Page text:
Early life immune responses to infection

UNIL main applicant

Dr Eric Giannoni, Faculty of Biology and Medicine

ULB main applicant

Dr David Vermijlen, Faculty of Pharmacy




Joint research project


This collaboration – with the expertise of Dr Gianonni (UNIL) and Dr Vermijlen (ULB) – propose to design and develop new research projects in order to improve the understanding of the immune system in early life.

Indeed, invasive bacterial infections are a leading cause of childhood mortality worldwide, with newborns and young children being at the highest risk of developing severe or lethal infections. The vulnerability to infection observed in early life is associated with a developing immune system characterized by a limited ability to mount protective immune responses to pathogenic microorganisms. Due to the lack of exposure to antigens in utero, the adaptive immune system is not fully developed at birth, leading to a reduced capacity to mount efficient B cell and γδ T cell responses, and the need to rely on innate immune responses to fight against infections. Attempts at modulating the neonatal immune system to prevent or treat infections have only yielded limited benefits. Therefore, extensive characterization of host-pathogen interactions in early life is required to develop novel preventive and therapeutic strategies.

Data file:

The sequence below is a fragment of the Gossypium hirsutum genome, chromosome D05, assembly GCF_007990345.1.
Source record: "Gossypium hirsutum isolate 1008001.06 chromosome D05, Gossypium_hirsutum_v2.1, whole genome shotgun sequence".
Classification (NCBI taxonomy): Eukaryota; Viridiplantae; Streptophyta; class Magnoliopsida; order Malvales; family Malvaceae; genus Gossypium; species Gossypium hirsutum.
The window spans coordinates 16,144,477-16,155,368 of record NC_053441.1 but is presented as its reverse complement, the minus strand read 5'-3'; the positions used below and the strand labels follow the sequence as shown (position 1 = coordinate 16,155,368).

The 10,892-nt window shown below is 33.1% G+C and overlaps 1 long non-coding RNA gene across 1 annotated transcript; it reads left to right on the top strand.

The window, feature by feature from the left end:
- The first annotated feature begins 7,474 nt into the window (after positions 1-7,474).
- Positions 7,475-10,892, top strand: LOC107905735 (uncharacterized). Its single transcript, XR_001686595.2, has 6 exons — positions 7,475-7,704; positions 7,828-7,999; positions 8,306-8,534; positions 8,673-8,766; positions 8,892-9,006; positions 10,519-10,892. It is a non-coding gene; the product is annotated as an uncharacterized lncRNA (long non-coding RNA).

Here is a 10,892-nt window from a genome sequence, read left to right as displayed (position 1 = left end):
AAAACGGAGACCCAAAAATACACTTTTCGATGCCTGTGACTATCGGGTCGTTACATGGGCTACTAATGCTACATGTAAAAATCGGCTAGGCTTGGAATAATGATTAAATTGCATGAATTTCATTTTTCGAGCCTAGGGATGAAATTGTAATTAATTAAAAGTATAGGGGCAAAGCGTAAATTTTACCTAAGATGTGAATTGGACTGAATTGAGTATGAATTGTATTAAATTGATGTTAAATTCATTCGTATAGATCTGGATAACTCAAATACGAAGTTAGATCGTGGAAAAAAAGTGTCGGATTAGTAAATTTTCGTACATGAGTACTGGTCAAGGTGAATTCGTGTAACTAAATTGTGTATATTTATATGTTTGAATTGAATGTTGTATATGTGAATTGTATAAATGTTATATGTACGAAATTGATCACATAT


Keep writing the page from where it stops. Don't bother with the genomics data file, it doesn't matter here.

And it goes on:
Two specific aims have been identified for this common UNIL-ULB application:

  1. Sharing results of current projects on early life immune responses to infection conducted at both institutions through seminars held at the UNIL and the ULB, setting up meetings to discuss and develop new research projects, and plan future common grants applications.
  2. Investigation of γδ T cell activation during neonatal and pediatric sepsis. The aim is to generate preliminary data, using a sequencing service that will allow us to apply for external funding (national, European and other international funding).

In this common project, the highly complementary expertise of Dr Vermijlen and Dr Giannoni will be combined and highly integrated and will allow to develop novel approaches to improve our understanding of the immune responses to invasive infection in early life.


  • Autumn 2018: Technical test by the laboratory of Dr David Vermijlen and his visit to UNIL in order to discuss the technical test result.
  • Winter 2019: pilot experiment
  • Spring 2019: analysis of HTS data, relation with clinical data and visit of Dr Eric Giannoni to ULB to discuss the HTS data and their relation to clinical and microbiological data.


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